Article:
Henry Hinds wrote:

For years this subject of translators' professional liability insurance has been coming up, and for years I have been replying by asking if anyone knows of any case in which a translator has been sued for liability. Well, does anyone know of such a case?

So far there has been NO INDICATION THAT IT HAS EVER HAPPENED.

Thus I would conclude that such insurance is totally unneccesary and a rip-off if you can get it.


You said something very similar on September 6th last year, and I replied that yes, I had.
http://www.proz.com/forum/getting_established/274342-recommended_professional_insurance.html#2337574


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LegalTransform  Identity Verified
United States
Local time: 01:51
Member (2002)
Spanish to English
+ ...
The problem with liability insurance is that you have... Mar 3, 2015

..to read the fine print. For example, some liability insurance policies stipulate that in order for the insurance company to take responsibility, any claims have to be submitted to the insurance company from the outset (there was a newspaper article about this I think about a translator who purchased insurance, tried to negotiate an issue with the client and then the insurance wouldn't cover him). Meaning that any attempt to rectify a problem on your own with the client (perhaps before you realize the scope of the issue), voids the insurance. In other words, any time the client/agency has a problem with your translation, no matter how small, you have to go directly through the insurance company first or else you may not be able to later take advantage of the insurance coverage.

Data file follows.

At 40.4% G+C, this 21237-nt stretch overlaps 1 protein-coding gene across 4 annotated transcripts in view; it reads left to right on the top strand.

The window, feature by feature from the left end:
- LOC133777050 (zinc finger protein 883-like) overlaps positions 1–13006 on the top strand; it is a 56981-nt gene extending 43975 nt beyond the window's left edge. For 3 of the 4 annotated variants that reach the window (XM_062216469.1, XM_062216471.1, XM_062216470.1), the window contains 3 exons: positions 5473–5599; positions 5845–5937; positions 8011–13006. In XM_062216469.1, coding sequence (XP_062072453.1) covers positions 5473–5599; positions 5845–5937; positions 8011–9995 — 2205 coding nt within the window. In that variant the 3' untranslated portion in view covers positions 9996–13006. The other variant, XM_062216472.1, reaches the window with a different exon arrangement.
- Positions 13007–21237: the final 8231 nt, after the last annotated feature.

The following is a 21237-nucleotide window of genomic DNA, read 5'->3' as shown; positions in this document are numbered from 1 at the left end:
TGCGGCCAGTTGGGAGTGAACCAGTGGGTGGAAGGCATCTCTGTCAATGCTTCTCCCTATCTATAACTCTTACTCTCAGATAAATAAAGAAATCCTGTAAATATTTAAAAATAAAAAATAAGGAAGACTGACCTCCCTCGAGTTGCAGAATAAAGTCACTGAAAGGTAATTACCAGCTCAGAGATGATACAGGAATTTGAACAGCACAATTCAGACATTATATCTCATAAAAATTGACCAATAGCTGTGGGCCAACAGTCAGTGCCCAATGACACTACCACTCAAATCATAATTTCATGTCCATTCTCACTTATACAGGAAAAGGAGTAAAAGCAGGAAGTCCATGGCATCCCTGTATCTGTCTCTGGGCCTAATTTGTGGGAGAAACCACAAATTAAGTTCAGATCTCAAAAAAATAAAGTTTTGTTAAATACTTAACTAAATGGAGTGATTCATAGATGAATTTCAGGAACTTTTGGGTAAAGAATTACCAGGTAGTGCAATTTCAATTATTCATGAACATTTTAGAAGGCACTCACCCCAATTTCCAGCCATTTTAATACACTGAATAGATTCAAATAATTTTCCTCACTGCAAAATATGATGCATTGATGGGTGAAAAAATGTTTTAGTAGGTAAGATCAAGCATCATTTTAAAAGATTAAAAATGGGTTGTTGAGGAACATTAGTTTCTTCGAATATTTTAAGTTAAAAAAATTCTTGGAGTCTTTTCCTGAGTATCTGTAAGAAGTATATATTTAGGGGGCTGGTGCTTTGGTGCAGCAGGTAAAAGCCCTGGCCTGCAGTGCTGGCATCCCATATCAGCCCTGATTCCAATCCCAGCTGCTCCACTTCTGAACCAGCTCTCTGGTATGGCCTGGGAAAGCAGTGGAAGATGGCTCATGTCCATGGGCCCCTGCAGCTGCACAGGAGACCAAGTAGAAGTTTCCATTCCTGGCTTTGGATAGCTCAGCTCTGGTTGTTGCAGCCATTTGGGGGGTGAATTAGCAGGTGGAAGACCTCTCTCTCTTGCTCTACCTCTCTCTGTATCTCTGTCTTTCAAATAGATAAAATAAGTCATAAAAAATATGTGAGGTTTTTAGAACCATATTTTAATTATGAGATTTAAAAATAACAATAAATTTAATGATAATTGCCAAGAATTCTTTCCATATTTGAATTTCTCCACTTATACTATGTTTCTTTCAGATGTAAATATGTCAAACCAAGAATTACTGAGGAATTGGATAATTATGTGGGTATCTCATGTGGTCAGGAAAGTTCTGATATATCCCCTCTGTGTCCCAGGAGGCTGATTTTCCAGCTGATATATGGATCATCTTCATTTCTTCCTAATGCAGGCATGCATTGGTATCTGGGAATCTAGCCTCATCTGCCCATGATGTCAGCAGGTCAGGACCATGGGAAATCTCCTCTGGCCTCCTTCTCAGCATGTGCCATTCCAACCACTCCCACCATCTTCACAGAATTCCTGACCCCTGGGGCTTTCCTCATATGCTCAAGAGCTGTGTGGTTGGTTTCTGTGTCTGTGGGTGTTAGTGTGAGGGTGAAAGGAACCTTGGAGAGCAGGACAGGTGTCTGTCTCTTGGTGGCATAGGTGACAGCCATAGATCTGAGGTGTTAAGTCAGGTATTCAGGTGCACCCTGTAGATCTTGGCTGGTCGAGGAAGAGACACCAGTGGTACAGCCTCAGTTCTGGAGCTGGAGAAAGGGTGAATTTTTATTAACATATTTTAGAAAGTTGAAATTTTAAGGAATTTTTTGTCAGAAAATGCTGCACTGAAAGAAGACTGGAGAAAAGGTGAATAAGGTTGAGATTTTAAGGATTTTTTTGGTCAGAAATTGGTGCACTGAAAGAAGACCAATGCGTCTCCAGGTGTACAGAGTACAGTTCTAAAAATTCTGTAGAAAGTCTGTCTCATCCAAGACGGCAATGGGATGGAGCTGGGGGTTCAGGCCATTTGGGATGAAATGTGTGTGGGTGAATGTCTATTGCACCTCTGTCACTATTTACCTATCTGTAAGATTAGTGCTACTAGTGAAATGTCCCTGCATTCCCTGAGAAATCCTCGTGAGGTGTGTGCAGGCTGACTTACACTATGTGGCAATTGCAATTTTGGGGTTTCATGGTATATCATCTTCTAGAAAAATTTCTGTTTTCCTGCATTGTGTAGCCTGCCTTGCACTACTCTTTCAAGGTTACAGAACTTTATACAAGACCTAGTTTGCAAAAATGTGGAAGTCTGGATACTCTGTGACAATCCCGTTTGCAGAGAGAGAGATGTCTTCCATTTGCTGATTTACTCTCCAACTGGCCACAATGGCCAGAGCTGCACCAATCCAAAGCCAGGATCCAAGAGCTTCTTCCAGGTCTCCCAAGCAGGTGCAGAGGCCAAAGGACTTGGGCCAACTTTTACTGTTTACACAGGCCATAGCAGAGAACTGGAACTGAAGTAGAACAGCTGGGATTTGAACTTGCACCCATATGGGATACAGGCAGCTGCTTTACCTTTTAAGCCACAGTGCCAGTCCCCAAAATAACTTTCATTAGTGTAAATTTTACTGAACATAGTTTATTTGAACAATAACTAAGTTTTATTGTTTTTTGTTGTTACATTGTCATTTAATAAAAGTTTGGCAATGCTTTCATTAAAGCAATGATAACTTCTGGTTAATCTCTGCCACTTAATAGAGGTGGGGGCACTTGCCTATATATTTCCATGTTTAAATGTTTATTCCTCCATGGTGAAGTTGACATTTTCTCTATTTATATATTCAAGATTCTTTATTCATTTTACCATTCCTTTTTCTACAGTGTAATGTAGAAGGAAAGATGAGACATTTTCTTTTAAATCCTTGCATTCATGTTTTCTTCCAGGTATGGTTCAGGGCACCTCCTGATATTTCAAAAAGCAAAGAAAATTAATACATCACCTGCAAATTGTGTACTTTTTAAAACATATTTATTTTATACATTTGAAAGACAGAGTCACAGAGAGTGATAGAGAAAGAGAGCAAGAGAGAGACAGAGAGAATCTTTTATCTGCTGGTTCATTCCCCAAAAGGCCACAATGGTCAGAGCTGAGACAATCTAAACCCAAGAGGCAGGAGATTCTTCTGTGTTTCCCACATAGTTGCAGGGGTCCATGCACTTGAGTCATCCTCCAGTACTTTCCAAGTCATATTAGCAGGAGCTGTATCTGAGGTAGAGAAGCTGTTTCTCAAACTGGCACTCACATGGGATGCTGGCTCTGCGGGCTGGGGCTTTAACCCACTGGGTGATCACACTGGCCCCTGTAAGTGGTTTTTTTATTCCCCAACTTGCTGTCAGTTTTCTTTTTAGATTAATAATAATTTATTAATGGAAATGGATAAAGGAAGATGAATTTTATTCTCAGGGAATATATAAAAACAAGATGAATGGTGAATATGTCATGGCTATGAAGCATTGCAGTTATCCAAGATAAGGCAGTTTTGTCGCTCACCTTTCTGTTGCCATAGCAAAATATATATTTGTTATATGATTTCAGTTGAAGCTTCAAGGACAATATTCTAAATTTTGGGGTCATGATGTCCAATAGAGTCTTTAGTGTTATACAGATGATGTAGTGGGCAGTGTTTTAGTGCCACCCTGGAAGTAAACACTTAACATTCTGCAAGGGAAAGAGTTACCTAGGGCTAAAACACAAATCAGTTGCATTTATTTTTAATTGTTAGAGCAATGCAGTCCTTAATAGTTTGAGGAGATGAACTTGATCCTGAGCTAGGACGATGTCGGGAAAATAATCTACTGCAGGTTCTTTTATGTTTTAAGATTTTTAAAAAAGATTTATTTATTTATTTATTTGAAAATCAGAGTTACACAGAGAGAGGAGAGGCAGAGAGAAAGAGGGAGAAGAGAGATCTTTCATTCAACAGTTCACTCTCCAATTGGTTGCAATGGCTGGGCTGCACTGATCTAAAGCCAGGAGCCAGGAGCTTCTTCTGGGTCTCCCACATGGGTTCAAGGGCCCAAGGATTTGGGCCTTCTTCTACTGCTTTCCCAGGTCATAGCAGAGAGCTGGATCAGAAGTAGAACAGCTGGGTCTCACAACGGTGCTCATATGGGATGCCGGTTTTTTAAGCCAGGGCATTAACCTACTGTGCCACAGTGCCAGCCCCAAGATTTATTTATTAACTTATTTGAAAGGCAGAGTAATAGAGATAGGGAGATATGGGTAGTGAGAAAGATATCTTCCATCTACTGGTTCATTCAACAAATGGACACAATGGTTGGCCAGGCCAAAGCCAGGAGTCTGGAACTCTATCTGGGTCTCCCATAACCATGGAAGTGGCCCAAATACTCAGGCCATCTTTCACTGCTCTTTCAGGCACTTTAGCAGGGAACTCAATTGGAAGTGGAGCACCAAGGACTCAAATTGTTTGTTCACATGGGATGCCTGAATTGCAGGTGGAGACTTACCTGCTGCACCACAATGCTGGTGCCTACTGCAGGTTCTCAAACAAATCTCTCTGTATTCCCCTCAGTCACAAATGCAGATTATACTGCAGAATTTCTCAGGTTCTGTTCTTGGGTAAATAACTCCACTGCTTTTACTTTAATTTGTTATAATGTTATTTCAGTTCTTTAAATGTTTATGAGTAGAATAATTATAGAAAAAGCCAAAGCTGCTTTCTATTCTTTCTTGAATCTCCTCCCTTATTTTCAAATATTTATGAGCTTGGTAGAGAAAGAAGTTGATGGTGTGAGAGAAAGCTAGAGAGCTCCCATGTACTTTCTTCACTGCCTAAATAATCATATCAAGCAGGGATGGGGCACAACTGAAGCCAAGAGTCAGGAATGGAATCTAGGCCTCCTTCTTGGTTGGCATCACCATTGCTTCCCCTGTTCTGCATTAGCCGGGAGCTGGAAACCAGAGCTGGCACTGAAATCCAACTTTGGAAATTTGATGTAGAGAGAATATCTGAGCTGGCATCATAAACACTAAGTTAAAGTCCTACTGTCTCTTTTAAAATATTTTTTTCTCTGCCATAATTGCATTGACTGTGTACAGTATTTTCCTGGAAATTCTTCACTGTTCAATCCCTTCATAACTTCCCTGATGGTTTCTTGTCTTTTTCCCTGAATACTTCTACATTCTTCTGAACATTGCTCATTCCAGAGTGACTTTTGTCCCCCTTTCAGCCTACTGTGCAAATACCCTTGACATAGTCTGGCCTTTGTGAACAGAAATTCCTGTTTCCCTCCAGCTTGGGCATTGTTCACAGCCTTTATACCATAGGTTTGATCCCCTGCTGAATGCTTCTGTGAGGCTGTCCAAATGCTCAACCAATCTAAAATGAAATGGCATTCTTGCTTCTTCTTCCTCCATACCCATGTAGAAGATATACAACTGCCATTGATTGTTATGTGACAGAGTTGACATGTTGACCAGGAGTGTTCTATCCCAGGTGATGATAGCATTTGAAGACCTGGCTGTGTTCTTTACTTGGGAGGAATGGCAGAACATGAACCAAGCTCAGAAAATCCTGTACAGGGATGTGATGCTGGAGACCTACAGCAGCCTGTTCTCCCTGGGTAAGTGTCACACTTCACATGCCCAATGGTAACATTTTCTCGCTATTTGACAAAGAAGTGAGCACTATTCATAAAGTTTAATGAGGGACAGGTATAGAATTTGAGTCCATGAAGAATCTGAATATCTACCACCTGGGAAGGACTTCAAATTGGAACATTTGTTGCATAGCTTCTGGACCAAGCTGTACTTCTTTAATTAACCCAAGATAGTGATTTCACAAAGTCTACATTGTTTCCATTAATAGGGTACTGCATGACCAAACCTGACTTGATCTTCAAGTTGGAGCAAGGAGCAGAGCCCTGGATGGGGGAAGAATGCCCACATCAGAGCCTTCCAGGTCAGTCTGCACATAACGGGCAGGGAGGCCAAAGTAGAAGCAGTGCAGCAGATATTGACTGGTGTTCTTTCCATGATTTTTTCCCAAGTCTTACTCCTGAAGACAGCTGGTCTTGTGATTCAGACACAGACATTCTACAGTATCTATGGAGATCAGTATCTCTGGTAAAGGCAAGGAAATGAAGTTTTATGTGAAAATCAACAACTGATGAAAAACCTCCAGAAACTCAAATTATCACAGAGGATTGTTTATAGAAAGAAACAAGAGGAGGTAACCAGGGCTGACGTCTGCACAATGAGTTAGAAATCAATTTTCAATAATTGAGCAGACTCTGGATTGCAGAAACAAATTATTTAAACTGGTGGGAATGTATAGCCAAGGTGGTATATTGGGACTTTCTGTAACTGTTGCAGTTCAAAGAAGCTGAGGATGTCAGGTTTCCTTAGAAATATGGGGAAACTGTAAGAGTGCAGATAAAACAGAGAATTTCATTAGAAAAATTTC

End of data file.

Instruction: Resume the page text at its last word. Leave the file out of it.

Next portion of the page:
Thomas Frost wrote:

Depending on how much damage a translation error could cause, it would be wise for translators to consider having professional civil liability insurances.



[Edited at 2015-03-03 01:01 GMT]


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Preston Decker  Identity Verified
United States
Local time: 01:51
Member (2013)
Chinese to English
What about incorporating instead? Mar 3, 2015

Correct me if I'm wrong, but doesn't incorporating/registering your business accomplish most of what we want liability insurance to? Most translators seem to buy liability insurance mainly because they're worried about the one in a hundred thousand chance that a single translation mistake results in a million dollar lawsuit that takes with it their house and savings. By incorporating, at least in the US, you should in theory be able to separate your personal assets from your business assets. The only catch is that a claimant might be able to 'pierce the corporate veil' by claiming that for a freelance translator there is no difference between their business assets and individual assets--as I understand it, keeping your business accounts separate from personal accounts, keeping company records, etc., can apparently help to avoid this. Would love to hear thoughts about this from anyone who has incorporated.

http://www.nolo.com/legal-encyclopedia/personal-liability-piercing-corporate-veil-33006.html


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LEXpert  Identity Verified
United States
Local time: 00:51
Member (2008)
Croatian to English
+ ...
Incorporation provides little protection Mar 3, 2015

Preston Decker wrote:

Correct me if I'm wrong, but doesn't incorporating/registering your business accomplish most of what we want liability insurance to?